Research carried out at the University of Portsmouth has improved the comparative evidence base used by policy makers, providers and advocacy organisations when designing and delivering contracted out welfare to work programmes in the UK, including the development of service user safeguards implemented through the Department of Work and Pensions ‘Commissioning Strategy’ and Work Programme (which will cater for over 3 million unemployed participants between 2011 and 2016). The research findings have also had a wider impact in informing policy makers, providers and user groups in other countries that have introduced or are introducing such contracting systems.
Government bodies; Policy makers.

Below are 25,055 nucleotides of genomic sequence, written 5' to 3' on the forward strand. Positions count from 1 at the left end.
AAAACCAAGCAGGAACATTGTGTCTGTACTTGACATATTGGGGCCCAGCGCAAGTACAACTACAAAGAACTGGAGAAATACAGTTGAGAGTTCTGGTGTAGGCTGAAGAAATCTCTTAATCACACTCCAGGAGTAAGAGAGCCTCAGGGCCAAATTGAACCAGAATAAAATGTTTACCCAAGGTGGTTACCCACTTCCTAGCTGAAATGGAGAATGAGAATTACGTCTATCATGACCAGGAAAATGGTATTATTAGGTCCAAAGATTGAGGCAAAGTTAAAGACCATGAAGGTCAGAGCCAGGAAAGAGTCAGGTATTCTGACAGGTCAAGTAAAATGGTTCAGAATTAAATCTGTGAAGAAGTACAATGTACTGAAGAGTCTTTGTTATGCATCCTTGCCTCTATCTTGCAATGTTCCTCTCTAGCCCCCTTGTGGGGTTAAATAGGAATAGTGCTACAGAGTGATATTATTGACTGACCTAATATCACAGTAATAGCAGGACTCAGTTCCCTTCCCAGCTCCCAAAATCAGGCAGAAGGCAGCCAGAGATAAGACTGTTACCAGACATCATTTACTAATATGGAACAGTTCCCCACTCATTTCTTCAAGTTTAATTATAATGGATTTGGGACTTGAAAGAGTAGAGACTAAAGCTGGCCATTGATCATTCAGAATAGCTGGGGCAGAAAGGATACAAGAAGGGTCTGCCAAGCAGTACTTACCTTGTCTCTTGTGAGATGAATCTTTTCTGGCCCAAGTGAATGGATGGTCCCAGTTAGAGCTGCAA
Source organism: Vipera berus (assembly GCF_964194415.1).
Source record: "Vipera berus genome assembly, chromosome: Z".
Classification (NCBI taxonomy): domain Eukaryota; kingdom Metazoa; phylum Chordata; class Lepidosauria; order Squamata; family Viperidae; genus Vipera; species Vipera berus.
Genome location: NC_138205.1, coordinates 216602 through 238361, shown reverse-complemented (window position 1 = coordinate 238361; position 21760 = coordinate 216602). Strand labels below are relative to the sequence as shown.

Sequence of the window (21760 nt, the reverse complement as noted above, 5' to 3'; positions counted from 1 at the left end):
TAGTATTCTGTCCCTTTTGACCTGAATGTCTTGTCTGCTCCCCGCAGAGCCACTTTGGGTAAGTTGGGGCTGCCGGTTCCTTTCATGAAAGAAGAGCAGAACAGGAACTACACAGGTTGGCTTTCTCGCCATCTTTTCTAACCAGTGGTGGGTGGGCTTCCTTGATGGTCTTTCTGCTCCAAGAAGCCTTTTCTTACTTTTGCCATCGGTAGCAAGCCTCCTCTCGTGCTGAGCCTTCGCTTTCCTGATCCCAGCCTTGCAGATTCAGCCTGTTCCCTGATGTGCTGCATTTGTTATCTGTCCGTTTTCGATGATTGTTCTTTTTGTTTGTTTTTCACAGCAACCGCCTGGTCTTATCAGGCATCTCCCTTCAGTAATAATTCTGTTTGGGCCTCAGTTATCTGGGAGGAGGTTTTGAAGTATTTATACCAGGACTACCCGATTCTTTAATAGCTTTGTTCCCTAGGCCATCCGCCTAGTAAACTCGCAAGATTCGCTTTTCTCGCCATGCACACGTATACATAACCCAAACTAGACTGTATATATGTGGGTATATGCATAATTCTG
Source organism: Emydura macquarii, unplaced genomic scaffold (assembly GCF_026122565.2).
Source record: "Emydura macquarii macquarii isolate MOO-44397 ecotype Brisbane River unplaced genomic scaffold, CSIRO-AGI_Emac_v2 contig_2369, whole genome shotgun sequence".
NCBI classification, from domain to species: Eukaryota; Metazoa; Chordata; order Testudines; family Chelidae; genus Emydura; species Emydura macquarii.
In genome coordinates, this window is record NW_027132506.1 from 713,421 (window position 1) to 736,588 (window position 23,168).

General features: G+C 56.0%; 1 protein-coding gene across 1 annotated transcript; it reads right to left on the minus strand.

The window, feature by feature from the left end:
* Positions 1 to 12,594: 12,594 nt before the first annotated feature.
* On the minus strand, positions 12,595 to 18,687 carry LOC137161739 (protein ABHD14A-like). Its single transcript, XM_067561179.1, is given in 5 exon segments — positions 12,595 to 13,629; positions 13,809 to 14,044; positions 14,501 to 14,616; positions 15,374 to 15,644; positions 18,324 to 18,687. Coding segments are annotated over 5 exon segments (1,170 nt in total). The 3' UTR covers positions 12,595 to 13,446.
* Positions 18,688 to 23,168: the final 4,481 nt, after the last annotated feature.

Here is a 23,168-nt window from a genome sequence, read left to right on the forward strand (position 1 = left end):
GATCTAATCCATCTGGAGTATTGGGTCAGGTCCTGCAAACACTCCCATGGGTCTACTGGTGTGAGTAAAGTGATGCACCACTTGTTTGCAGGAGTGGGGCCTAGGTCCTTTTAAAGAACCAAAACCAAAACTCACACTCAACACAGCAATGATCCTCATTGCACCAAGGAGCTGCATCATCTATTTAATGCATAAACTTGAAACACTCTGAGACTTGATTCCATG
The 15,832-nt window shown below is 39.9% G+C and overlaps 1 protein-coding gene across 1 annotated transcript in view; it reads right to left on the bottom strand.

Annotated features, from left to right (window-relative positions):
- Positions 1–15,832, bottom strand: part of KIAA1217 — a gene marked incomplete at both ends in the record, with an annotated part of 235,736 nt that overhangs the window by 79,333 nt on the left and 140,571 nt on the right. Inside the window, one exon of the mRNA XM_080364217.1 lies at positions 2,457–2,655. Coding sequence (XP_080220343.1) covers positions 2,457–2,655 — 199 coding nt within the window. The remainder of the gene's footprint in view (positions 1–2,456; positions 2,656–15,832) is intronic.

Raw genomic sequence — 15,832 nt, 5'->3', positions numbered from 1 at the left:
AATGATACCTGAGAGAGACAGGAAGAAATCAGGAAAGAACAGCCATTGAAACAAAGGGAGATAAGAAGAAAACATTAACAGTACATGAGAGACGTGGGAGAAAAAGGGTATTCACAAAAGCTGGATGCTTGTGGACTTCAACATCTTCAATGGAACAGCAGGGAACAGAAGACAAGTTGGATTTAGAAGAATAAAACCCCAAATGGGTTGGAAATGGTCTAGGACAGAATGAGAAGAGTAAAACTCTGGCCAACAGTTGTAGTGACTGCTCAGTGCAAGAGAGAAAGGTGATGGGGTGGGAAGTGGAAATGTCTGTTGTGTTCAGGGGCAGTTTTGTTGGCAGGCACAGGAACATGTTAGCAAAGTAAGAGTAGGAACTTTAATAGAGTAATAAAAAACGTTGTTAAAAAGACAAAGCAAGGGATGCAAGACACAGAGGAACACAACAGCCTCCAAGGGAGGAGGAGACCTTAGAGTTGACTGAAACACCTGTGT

Research investigated the rationale, design, implementation and impacts of contracted out welfare to work programmes in the countries at the forefront of reforms (Australia, the Netherlands, the USA and the UK), with two studies specifically commissioned to inform UK policy development. The research findings assessed and gave policy makers and user groups insights into how different contracting models shaped the experience of participants and employers, including the types of services offered by providers, the placement strategies they adopted, how service users were treated, and how benefit sanctions were designed and implemented. They helped persuade UK policy makers of the importance of contracting agencies independently monitoring participant experience and ensuring robust systems to respond to complaints of unfair treatment and poor service delivery.